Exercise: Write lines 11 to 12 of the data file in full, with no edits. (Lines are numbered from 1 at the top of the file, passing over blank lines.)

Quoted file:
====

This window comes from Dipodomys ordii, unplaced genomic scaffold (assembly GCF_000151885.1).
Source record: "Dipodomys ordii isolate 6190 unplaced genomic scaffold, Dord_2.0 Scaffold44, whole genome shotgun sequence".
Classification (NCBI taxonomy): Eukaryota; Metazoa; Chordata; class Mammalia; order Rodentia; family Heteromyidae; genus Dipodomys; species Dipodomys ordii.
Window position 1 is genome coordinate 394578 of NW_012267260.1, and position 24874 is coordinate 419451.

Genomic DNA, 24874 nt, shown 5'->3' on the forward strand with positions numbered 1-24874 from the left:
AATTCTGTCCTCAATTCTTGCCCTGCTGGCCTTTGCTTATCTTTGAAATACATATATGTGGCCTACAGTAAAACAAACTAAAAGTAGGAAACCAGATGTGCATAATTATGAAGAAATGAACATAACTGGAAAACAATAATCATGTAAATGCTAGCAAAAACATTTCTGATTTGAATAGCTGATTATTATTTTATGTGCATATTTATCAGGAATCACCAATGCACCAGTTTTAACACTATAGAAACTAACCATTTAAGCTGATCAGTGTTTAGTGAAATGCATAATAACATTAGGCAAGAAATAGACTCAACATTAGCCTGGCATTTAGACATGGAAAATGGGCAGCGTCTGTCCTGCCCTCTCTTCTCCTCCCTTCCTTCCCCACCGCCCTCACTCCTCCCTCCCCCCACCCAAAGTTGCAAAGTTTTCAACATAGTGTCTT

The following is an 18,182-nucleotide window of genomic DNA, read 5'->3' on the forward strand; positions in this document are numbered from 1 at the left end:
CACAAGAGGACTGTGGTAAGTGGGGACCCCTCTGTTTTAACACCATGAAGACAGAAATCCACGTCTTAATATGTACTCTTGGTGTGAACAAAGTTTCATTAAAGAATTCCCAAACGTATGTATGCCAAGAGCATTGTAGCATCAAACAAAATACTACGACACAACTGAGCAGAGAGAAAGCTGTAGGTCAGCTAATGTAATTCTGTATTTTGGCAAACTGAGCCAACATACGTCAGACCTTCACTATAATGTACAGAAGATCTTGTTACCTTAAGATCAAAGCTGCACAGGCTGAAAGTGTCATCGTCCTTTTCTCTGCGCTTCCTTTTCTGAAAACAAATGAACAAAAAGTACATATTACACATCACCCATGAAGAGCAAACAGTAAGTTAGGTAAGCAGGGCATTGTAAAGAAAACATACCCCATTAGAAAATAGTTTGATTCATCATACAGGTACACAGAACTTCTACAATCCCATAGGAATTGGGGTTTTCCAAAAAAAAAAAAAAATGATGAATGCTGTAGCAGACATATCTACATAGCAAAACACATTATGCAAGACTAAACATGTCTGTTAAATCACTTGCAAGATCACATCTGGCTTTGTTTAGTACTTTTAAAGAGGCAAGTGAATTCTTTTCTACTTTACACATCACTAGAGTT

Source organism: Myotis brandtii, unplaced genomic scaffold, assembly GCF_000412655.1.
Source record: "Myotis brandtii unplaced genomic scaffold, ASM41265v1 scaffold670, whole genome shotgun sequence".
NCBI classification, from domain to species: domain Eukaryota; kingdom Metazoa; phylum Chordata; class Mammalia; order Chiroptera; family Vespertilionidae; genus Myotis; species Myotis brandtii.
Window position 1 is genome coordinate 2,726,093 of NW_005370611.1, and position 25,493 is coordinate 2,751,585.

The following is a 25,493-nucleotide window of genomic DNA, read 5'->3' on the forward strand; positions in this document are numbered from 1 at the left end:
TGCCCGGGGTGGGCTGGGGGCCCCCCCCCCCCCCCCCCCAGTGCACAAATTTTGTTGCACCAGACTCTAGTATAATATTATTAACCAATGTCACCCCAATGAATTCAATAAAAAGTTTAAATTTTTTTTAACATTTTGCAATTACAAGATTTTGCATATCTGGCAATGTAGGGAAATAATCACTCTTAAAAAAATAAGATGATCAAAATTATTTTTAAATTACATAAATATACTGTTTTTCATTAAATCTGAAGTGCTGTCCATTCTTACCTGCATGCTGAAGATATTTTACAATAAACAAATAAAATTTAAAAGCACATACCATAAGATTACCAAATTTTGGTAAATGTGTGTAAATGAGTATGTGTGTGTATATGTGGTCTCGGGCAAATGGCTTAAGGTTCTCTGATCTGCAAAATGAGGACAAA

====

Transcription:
NCBI classification, from domain to species: domain Eukaryota; kingdom Metazoa; phylum Chordata; class Mammalia; order Chiroptera; family Vespertilionidae; genus Myotis; species Myotis brandtii.
Window position 1 is genome coordinate 2,726,093 of NW_005370611.1, and position 25,493 is coordinate 2,751,585.